As I’ll Have Another charged down the Preakness Stakes racing track to overtake his rival Bodemeister on May 19, his thunderous run not too dissimilar from the way he took the Kentucky Derby two weeks prior, one thing was completely evident: this was the essence of sport.
A rush of excitement that felt like a slow motion film, yet took only seconds to resolve. The triumph of an oft-disrespected underdog turned figure destined for history. A microcosm of the history and greatness of horse racing. This is what sports are about, and I’ll Have Another’s run was every bit of it.
And yet skepticism abounds. Skepticism toward the goal of the Triple Crown, which has not been achieved in 34 years. Skepticism for the game, which has taken deep hits in the wake of a weakened economy and constant pressure from animal rights groups.
At its peak, horse racing was a sport that enjoyed national recognition and a devoted following from all Americans. Now, much like boxing, horse racing is a dying sport with a severely decreased fan base. Yes, this fan base remains characterized by intense dedication, and yes, hundreds of thousands still attend the big events, wagering millions of dollars on the results, but the truth is that the sport has taken more hits than any boxer ever will.
This is due to the nature of the sport, specifically in its treatment of horses. Though many safety procedures and precautions have been put in place, hundreds of horses are injured each year, and some of these injuries result in death. The stigma of animal cruelty is one that the sport has failed to shake, and it will need something significant to turn the tide.
An ailing economy has not helped either. Horse racing is a sport deeply involved with gambling and based upon discretionary income, and it is struggling to attract patrons who run the risk of losing their money.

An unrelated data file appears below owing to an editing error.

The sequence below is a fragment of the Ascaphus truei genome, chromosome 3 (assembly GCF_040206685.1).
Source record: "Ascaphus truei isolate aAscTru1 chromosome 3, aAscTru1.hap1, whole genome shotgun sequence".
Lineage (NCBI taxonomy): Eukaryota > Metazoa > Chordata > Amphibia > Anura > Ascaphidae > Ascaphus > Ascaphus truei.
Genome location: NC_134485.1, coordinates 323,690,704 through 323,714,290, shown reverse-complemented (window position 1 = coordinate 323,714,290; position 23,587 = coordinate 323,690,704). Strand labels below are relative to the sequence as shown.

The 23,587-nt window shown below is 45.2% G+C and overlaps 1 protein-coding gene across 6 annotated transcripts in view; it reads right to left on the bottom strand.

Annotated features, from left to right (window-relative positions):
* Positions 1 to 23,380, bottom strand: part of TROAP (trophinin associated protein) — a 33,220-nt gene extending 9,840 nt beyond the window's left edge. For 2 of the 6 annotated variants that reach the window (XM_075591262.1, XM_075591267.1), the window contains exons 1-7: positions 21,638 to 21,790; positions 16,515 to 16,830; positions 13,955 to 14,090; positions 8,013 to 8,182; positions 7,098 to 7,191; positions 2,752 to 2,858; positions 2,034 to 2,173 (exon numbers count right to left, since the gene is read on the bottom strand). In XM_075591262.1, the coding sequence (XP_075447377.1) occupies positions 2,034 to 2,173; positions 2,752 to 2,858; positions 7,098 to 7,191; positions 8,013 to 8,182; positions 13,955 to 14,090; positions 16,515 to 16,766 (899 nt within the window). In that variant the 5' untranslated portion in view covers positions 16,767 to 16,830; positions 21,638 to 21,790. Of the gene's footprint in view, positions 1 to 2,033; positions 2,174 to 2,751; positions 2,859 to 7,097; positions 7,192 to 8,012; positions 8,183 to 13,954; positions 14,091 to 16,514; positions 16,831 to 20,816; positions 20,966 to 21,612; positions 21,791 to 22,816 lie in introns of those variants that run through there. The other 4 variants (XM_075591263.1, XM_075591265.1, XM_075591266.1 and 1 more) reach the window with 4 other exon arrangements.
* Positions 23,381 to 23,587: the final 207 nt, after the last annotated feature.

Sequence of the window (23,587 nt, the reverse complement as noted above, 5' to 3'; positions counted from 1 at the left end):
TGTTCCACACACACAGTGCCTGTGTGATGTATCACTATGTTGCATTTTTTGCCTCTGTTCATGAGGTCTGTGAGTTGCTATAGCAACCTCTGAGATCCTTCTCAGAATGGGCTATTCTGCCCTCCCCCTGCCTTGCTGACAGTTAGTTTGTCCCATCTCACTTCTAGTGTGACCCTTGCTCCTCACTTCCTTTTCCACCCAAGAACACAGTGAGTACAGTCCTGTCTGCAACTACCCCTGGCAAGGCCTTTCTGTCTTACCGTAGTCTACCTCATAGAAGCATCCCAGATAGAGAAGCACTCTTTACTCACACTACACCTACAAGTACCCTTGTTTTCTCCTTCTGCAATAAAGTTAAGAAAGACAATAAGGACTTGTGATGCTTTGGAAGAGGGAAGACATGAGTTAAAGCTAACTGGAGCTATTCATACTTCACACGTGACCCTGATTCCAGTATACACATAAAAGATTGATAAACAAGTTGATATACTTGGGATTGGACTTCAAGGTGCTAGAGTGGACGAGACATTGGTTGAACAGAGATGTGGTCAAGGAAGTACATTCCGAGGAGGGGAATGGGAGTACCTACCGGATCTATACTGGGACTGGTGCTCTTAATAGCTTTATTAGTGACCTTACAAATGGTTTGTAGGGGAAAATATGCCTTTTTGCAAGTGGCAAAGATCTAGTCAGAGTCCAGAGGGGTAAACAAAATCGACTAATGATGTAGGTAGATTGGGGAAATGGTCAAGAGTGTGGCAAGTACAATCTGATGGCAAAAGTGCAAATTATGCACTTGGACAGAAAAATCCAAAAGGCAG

For many years, those within the horse racing community have said that a Triple Crown winner will invigorate the fanbase. But that itself is another issue. Three and a half decades is a long time to wait for a crowning achievement, and it is a very difficult to reach the level of a Secretariat or a Seattle Slew. This is not to say there have not been contenders.
Since Affirmed claimed the Triple Crown in 1978, eleven horses have come into the Belmont Stakes with a chance to secure a place in history, six times between 1997 and 2004 alone. Each time fans have been left disappointed. As the twelfth candidate, I’ll Have Another faces the same challenge that the likes of Real Quiet, Smarty Jones and Big Brown failed to meet.
I’ll Have Another does have the advantage of not having to face Bodemeister, his most ardent competitor, who will skip the Belmont. He will, however, have to contend with Kentucky Derby favorite Union Rags, who skipped the Preakness in favor of training for the mile-and-a-half long beast of a race that is the final leg of the Triple Crown.
If I’ll Have Another triumphs in New York, it will complete a journey of rags to riches ripped straight from the movies. The chestnut colt, purchased for $35,000 and currently boasting over $2 million in career earnings, still has never gone off as the favorite in a race. That is sure to change three weeks from now.
If he fails, he’ll join the ranks of the other Triple Crown hopefuls that fell short and will increase discussion about the unlikelihood that the feat will ever be accomplished again.
From my perspective, I fully expect to see the colt stalk the lead down the Belmont Park backstretch, turning for home in prime position to strike, shooting like a bullet out of a gun and crossing the finish line to the roar of over one hundred thousand jubilated sports fans.
I don’t know what impact it will have on the sport as a whole, but I do know that for that moment, that split second, the sports world will know perfection.